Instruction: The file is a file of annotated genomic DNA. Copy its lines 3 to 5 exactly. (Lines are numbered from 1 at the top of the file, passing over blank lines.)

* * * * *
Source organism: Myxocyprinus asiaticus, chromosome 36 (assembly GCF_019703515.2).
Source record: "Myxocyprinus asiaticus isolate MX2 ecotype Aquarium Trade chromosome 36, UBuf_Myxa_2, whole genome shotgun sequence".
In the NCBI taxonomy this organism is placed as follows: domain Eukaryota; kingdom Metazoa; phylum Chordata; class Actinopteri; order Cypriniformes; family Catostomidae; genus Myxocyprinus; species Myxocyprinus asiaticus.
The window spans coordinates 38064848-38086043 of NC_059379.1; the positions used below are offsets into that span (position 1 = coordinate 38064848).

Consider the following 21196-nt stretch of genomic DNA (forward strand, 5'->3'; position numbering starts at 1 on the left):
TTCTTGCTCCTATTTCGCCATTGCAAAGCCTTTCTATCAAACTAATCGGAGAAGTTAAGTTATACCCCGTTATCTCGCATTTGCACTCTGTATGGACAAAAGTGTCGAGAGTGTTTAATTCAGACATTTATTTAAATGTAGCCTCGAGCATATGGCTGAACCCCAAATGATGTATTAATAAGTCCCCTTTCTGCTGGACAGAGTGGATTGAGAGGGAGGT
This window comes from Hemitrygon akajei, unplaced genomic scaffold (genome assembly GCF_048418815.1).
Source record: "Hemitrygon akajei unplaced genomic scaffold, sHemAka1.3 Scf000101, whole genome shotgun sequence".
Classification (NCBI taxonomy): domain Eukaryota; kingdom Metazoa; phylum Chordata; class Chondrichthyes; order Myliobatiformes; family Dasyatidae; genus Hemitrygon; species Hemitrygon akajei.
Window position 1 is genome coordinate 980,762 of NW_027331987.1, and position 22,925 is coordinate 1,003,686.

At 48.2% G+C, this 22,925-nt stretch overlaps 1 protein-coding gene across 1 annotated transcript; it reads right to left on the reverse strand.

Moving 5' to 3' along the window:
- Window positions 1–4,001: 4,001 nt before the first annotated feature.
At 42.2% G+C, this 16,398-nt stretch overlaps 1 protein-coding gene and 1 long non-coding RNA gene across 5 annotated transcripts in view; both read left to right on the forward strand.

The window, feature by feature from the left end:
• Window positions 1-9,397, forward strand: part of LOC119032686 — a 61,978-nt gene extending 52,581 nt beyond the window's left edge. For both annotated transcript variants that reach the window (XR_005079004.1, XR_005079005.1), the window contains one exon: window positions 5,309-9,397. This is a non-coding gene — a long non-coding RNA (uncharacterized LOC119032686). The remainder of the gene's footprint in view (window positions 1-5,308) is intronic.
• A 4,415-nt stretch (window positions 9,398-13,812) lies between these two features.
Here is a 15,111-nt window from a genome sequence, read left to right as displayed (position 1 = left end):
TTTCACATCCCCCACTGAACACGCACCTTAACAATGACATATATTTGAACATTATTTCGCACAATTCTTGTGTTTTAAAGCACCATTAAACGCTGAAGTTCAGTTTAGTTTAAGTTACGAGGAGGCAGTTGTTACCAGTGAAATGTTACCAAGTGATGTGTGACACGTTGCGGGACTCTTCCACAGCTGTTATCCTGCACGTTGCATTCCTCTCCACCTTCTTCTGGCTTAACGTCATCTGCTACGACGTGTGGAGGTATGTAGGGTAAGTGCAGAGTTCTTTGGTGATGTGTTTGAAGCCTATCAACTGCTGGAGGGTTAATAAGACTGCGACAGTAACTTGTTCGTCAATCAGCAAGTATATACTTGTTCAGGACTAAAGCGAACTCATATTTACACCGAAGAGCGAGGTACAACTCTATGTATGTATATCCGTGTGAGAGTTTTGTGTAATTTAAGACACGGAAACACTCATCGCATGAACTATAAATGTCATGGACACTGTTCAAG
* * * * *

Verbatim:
In the NCBI taxonomy this organism is placed as follows: domain Eukaryota; kingdom Metazoa; phylum Chordata; class Actinopteri; order Cypriniformes; family Catostomidae; genus Myxocyprinus; species Myxocyprinus asiaticus.
The window spans coordinates 38064848-38086043 of NC_059379.1; the positions used below are offsets into that span (position 1 = coordinate 38064848).

Consider the following 21196-nt stretch of genomic DNA (forward strand, 5'->3'; position numbering starts at 1 on the left):